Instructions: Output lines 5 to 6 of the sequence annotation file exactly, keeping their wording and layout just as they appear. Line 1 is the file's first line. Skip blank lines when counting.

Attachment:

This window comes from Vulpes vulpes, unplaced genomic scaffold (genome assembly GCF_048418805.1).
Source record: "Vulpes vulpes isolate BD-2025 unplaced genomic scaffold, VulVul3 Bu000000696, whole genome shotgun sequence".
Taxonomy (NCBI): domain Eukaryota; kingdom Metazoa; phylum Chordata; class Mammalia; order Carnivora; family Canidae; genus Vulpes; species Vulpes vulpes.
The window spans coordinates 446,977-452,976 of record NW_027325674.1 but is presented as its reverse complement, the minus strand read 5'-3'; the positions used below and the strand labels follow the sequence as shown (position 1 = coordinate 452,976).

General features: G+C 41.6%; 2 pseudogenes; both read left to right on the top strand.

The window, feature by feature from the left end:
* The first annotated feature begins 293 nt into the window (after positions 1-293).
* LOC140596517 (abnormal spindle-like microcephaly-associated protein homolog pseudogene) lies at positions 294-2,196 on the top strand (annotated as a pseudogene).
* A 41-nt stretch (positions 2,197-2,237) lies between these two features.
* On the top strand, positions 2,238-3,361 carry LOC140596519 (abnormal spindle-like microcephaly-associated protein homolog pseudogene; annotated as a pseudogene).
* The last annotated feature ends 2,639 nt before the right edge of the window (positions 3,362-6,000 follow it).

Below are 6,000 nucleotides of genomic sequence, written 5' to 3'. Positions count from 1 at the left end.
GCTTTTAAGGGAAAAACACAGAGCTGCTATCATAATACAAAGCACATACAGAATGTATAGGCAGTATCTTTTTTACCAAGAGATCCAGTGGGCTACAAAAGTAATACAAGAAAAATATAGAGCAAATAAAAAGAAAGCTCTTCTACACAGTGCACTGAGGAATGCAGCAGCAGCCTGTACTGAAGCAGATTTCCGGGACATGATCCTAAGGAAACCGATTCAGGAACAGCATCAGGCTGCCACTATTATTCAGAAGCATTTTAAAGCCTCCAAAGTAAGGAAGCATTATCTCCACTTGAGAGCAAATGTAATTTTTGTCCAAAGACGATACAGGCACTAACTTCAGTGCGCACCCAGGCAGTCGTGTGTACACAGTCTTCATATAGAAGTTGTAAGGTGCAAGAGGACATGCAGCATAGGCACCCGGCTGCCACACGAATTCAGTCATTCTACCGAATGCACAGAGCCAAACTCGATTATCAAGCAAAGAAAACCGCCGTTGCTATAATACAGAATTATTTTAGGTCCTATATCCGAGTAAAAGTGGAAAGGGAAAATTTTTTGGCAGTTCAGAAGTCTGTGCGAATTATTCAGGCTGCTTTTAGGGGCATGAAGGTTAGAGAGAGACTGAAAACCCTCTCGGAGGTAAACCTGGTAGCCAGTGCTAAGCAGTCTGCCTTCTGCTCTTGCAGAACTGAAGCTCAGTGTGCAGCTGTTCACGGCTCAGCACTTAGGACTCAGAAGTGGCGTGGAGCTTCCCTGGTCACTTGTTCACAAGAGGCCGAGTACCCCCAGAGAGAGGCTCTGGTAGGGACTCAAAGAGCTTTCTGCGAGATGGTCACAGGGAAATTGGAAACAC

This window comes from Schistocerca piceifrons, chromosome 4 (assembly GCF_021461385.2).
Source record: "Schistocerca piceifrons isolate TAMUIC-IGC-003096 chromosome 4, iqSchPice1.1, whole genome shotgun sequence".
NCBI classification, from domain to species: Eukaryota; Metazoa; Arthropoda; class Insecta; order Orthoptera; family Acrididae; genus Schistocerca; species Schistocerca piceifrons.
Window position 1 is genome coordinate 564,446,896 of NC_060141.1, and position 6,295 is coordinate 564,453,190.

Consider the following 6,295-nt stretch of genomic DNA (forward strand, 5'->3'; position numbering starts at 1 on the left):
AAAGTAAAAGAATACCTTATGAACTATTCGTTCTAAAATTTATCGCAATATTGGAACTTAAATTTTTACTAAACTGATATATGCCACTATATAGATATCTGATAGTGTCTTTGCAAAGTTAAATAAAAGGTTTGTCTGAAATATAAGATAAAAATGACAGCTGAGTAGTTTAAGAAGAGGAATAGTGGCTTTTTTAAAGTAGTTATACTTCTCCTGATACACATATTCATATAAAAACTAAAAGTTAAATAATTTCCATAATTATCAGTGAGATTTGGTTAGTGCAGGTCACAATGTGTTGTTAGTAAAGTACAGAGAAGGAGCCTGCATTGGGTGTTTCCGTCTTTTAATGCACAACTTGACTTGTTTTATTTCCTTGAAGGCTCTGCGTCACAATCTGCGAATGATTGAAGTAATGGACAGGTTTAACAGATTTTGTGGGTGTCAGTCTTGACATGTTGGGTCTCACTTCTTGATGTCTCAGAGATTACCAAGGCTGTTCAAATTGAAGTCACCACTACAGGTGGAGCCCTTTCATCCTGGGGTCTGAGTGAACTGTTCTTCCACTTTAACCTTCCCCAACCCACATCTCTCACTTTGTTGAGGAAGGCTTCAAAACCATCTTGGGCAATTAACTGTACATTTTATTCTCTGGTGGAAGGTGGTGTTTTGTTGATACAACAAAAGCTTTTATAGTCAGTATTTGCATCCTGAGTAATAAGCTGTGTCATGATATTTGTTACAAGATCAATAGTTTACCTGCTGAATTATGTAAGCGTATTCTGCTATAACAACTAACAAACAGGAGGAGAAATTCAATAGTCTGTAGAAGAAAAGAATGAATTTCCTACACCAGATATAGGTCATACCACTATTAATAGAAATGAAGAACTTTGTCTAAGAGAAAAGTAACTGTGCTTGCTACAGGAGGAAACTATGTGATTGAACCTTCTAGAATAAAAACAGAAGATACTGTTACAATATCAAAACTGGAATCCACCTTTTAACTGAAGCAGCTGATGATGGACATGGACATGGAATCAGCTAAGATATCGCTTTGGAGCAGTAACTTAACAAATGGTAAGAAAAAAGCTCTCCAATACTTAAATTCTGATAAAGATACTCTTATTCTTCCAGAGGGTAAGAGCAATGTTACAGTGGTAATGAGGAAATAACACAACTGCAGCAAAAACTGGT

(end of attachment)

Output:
General features: G+C 41.6%; 2 pseudogenes; both read left to right on the top strand.

The window, feature by feature from the left end: